Wednesday night is Salon Cinema Club night at this year’s Scalarama Bristol. All of their screenings promise to be a whole lot of fun and they will all be screened free of charge at the Red Lion Pub.
We met up with Peter Walkinshaw, the man behind it all, to chat about what he does and how he does it.
When did you first decide that you wanted to put screenings on?
It was actually last September. I had just been a punter at Redfest 2016, a yearly community arts festival in East Bristol. It was completely fantastic; I remember sitting down with my wife and saying “there are so many people putting things on, with a lot fewer resources than I have,” I wanted to put something back into the community myself.
My angle has always been that the reducing cost of equipment means cinema can become part of the community. I am most interested in the idea of pop-up cinema, because it allows me to show the films for free.
What was your first screening and how did it go?
My first screening was of Butch Cassidy and The Sundance Kid in a local café in Redfield. It became part of the more fringe events for Scalarama Bristol last year, by which I mean I was too late for any of the print media, but I still benefited from some of the online advertising.
I included an interval in the screening, just like it would have had when it was first released, and there was chap sitting there on his own, he must have been in his late 70s, so I went over to him and I asked him “are you enjoying it?” and he spoke for about ten minutes about how he used to watch cowboy films when he was younger and about his love of cinema, and that on its own made my decision to show the film feel worthwhile.
The name Salon Cinema Club comes from the Salon Cinema that you used to visit in Glasgow. Are there any stand-out memories you have from that time?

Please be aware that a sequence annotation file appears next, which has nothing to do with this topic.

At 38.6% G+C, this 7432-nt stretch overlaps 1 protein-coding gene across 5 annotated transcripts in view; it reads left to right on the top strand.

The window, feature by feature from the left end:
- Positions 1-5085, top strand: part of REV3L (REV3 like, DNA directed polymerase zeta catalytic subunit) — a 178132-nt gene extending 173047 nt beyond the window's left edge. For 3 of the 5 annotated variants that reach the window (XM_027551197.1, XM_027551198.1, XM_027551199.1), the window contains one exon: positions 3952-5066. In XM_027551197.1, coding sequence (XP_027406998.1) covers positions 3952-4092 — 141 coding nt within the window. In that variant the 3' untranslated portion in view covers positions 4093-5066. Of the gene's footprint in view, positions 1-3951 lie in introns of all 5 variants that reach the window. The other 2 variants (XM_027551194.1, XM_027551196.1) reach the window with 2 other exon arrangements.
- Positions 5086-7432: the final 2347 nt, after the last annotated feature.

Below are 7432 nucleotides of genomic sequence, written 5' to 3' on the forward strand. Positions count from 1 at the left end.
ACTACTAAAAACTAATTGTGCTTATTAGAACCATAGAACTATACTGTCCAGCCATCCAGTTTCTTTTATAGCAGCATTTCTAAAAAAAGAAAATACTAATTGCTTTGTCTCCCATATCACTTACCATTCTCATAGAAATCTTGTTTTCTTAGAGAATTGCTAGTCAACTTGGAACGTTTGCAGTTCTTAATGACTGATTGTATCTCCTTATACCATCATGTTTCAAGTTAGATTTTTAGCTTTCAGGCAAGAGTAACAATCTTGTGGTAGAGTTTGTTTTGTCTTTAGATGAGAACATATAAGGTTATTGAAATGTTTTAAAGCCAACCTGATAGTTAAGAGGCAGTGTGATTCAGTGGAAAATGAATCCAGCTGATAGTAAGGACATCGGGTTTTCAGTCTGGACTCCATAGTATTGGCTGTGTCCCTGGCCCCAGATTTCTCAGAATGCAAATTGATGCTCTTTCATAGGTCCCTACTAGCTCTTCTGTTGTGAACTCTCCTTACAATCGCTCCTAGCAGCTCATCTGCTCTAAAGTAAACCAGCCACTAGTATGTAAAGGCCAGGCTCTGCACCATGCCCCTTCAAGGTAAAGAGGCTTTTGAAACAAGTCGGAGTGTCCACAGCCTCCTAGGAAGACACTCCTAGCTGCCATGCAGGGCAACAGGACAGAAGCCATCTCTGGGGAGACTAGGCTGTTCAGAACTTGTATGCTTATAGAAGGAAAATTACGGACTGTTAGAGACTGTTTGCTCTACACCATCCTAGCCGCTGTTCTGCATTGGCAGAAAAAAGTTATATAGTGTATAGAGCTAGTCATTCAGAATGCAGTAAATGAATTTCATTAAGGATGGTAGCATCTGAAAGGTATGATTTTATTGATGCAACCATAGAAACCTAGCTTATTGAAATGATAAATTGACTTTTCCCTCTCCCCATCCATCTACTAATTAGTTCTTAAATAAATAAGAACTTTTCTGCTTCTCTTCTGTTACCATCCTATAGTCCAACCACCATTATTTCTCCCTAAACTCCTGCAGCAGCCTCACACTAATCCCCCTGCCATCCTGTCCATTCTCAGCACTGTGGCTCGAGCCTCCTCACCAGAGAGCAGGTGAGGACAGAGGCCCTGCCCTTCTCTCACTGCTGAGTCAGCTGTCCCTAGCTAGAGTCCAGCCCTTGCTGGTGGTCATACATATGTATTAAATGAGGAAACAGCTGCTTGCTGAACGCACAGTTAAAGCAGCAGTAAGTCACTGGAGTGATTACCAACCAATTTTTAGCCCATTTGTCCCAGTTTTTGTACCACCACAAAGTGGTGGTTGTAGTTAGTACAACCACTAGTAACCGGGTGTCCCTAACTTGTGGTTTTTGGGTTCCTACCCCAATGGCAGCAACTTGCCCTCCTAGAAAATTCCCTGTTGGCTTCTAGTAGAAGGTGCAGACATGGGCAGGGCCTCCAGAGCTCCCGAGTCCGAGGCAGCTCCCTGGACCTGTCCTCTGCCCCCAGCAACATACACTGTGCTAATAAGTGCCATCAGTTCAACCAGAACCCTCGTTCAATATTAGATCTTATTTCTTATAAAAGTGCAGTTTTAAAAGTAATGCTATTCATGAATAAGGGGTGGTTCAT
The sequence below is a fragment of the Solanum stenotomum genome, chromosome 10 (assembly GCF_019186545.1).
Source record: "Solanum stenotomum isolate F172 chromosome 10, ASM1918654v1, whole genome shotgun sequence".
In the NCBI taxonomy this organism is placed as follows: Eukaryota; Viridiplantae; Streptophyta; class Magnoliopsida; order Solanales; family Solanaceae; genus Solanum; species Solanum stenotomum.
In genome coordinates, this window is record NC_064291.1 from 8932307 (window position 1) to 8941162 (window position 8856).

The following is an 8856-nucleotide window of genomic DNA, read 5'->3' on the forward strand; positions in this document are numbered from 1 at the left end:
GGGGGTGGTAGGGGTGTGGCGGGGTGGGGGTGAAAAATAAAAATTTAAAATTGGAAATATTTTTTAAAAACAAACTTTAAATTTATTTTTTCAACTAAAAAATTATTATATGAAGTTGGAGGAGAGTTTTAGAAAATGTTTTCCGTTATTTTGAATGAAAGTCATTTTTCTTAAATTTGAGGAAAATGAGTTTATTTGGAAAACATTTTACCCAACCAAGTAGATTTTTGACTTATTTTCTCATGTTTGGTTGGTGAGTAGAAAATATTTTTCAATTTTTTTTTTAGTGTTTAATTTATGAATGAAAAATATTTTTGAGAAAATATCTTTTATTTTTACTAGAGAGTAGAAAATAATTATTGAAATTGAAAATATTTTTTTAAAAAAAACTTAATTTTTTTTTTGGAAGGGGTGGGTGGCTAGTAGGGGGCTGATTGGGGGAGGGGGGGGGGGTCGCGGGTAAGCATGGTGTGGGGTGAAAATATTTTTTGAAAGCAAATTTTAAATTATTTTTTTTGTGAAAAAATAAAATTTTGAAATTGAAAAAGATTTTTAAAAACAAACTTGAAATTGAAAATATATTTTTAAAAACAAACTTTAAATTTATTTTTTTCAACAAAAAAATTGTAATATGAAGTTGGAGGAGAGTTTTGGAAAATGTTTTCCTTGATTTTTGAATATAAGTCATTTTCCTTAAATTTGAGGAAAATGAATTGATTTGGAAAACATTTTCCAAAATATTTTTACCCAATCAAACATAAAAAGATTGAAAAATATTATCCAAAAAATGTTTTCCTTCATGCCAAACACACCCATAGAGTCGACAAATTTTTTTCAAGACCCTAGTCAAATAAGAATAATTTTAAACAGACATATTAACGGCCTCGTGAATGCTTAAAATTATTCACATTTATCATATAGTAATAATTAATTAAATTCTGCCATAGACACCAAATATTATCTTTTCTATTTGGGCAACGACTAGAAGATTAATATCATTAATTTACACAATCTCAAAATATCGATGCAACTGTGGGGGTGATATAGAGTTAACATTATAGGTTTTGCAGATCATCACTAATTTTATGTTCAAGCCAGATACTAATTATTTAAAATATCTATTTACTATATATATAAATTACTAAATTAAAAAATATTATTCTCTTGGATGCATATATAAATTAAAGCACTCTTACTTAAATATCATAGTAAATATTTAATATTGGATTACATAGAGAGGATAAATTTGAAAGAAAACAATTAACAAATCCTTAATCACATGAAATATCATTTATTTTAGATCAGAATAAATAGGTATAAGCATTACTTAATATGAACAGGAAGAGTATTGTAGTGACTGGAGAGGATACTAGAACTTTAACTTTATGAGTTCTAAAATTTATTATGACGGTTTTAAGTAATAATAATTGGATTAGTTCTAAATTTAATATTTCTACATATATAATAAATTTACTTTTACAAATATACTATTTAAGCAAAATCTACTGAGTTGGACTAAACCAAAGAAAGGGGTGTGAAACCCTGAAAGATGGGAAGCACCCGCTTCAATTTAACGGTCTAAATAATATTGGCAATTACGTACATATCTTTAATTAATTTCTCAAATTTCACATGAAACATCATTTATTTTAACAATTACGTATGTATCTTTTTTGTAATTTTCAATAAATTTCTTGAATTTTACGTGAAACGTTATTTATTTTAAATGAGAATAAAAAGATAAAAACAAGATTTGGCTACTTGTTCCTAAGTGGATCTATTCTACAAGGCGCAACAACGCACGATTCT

I was fortunate enough to see Once Upon A Time In The West when it first came out and before it gained its notoriety. It was such a brave movie putting Henry Fonda in the role of villain and it really shaped my love of films. The Salon Cinema itself was a beautiful building from a different era of cinema, which I am trying in some ways to recapture.
The Salon Cinema Club line-up for Scalarama this year is quite diverse. You have a couple of modern horror films, a double-bill of music documentaries and then a screening of the Mel Brook’s comedy Blazing Saddles. Talk us through how you selected the films.
The Mist is one of my personal favourite films from recent times, I’m a big fan of the horror genre and this film does something really interesting with what it says about our lack of social integration. Cloverfield was introduced to me by my daughter, it’s such an immersive and unsettling experience.
The music night actually came about from a discussion with my venue The Red Lion, which is very much a music focused space, and I saw there was a bit of a gap in what Scalarama Bristol has shown before. Stop Making Sense the Talking Heads concert film was my idea and Ramones End Of The Century was theirs, so it was a nice collaborative effort.
And then there’s Blazing Saddles, it’s very controversial but it’s brilliant and hilarious. These are all films that I think will benefit from being seen in that communal environment.
You have managed to secure The Red Lion in Redfield for every Wednesday in September. Can you talk us through your conversations with them?
We have done a few screenings with The Red Lion before, they were our venue for Redfest and we have always been on the same page in terms of what we want to achieve. It’s great for pop-up cinema as well because they actually have cinema seats that they bring out and can accommodate about 25 people.
Looking forward – What would be your dream screening to put on?
Well I have two if I can get away with that. One would be The Exorcist, but I would try and give the audience the full context of just how controversial it was at the time. And on the other side of the fence is Cinema Paradiso, a movie about the love of cinema and the history of cinema.
Why is Bristol great for putting on screenings?
Bristol has always had a very strong arts scene and as a city is interested in all kinds of art. Bristolians aren’t content with the mainstream multiplexes and that’s why the likes of the Watershed and The Cube can do well here. There is a whole community of people who want something a bit different.
What screenings are you excited about at Scalarama Bristol?
The Cube’s Catnip series looks great, I will definitely try and get along to those nights. Then there’s the Night of Early Colour Films from South West Silents, I have started to screen some earlier cinema my self so I will be interested to see what they show.
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